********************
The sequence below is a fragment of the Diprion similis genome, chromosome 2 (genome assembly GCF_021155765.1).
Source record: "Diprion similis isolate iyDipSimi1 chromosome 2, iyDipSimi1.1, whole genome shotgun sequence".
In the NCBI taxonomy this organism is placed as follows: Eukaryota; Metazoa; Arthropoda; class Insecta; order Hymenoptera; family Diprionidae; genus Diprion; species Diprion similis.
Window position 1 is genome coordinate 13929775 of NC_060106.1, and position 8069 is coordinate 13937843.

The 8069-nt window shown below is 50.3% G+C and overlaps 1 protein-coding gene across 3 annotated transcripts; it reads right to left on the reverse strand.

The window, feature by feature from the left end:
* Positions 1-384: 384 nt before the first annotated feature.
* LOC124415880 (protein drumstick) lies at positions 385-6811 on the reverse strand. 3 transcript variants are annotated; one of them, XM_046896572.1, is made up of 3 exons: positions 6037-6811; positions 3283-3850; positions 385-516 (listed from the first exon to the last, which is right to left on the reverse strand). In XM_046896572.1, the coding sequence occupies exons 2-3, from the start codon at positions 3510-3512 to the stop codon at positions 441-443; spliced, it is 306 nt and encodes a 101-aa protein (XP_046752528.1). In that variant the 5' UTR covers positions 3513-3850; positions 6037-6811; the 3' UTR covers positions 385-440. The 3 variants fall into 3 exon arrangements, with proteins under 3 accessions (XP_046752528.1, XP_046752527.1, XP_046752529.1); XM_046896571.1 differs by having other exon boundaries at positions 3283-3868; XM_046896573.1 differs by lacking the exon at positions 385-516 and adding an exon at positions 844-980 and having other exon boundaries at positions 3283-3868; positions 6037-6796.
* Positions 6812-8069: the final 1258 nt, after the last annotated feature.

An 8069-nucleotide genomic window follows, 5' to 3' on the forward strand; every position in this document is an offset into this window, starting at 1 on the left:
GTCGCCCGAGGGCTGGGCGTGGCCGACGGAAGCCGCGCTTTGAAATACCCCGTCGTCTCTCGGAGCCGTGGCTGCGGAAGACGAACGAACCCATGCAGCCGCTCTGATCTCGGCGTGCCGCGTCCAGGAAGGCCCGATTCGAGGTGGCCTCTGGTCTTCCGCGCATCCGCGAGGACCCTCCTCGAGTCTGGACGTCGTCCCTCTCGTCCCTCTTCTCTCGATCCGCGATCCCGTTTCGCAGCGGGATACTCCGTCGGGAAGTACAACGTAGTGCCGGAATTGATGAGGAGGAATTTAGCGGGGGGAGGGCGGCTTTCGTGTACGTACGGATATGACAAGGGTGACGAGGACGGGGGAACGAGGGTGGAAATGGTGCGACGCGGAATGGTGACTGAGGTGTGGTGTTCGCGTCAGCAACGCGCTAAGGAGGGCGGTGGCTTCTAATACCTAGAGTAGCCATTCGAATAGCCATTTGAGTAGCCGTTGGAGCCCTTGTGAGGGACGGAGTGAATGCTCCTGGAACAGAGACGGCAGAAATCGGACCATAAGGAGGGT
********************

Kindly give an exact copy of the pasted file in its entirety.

The sequence below is a fragment of the Diprion similis genome, chromosome 2 (genome assembly GCF_021155765.1).
Source record: "Diprion similis isolate iyDipSimi1 chromosome 2, iyDipSimi1.1, whole genome shotgun sequence".
In the NCBI taxonomy this organism is placed as follows: Eukaryota; Metazoa; Arthropoda; class Insecta; order Hymenoptera; family Diprionidae; genus Diprion; species Diprion similis.
Window position 1 is genome coordinate 13929775 of NC_060106.1, and position 8069 is coordinate 13937843.

The 8069-nt window shown below is 50.3% G+C and overlaps 1 protein-coding gene across 3 annotated transcripts; it reads right to left on the reverse strand.

The window, feature by feature from the left end:
* Positions 1-384: 384 nt before the first annotated feature.
* LOC124415880 (protein drumstick) lies at positions 385-6811 on the reverse strand. 3 transcript variants are annotated; one of them, XM_046896572.1, is made up of 3 exons: positions 6037-6811; positions 3283-3850; positions 385-516 (listed from the first exon to the last, which is right to left on the reverse strand). In XM_046896572.1, the coding sequence occupies exons 2-3, from the start codon at positions 3510-3512 to the stop codon at positions 441-443; spliced, it is 306 nt and encodes a 101-aa protein (XP_046752528.1). In that variant the 5' UTR covers positions 3513-3850; positions 6037-6811; the 3' UTR covers positions 385-440. The 3 variants fall into 3 exon arrangements, with proteins under 3 accessions (XP_046752528.1, XP_046752527.1, XP_046752529.1); XM_046896571.1 differs by having other exon boundaries at positions 3283-3868; XM_046896573.1 differs by lacking the exon at positions 385-516 and adding an exon at positions 844-980 and having other exon boundaries at positions 3283-3868; positions 6037-6796.
* Positions 6812-8069: the final 1258 nt, after the last annotated feature.

An 8069-nucleotide genomic window follows, 5' to 3' on the forward strand; every position in this document is an offset into this window, starting at 1 on the left:
GTCGCCCGAGGGCTGGGCGTGGCCGACGGAAGCCGCGCTTTGAAATACCCCGTCGTCTCTCGGAGCCGTGGCTGCGGAAGACGAACGAACCCATGCAGCCGCTCTGATCTCGGCGTGCCGCGTCCAGGAAGGCCCGATTCGAGGTGGCCTCTGGTCTTCCGCGCATCCGCGAGGACCCTCCTCGAGTCTGGACGTCGTCCCTCTCGTCCCTCTTCTCTCGATCCGCGATCCCGTTTCGCAGCGGGATACTCCGTCGGGAAGTACAACGTAGTGCCGGAATTGATGAGGAGGAATTTAGCGGGGGGAGGGCGGCTTTCGTGTACGTACGGATATGACAAGGGTGACGAGGACGGGGGAACGAGGGTGGAAATGGTGCGACGCGGAATGGTGACTGAGGTGTGGTGTTCGCGTCAGCAACGCGCTAAGGAGGGCGGTGGCTTCTAATACCTAGAGTAGCCATTCGAATAGCCATTTGAGTAGCCGTTGGAGCCCTTGTGAGGGACGGAGTGAATGCTCCTGGAACAGAGACGGCAGAAATCGGACCATAAGGAGGGT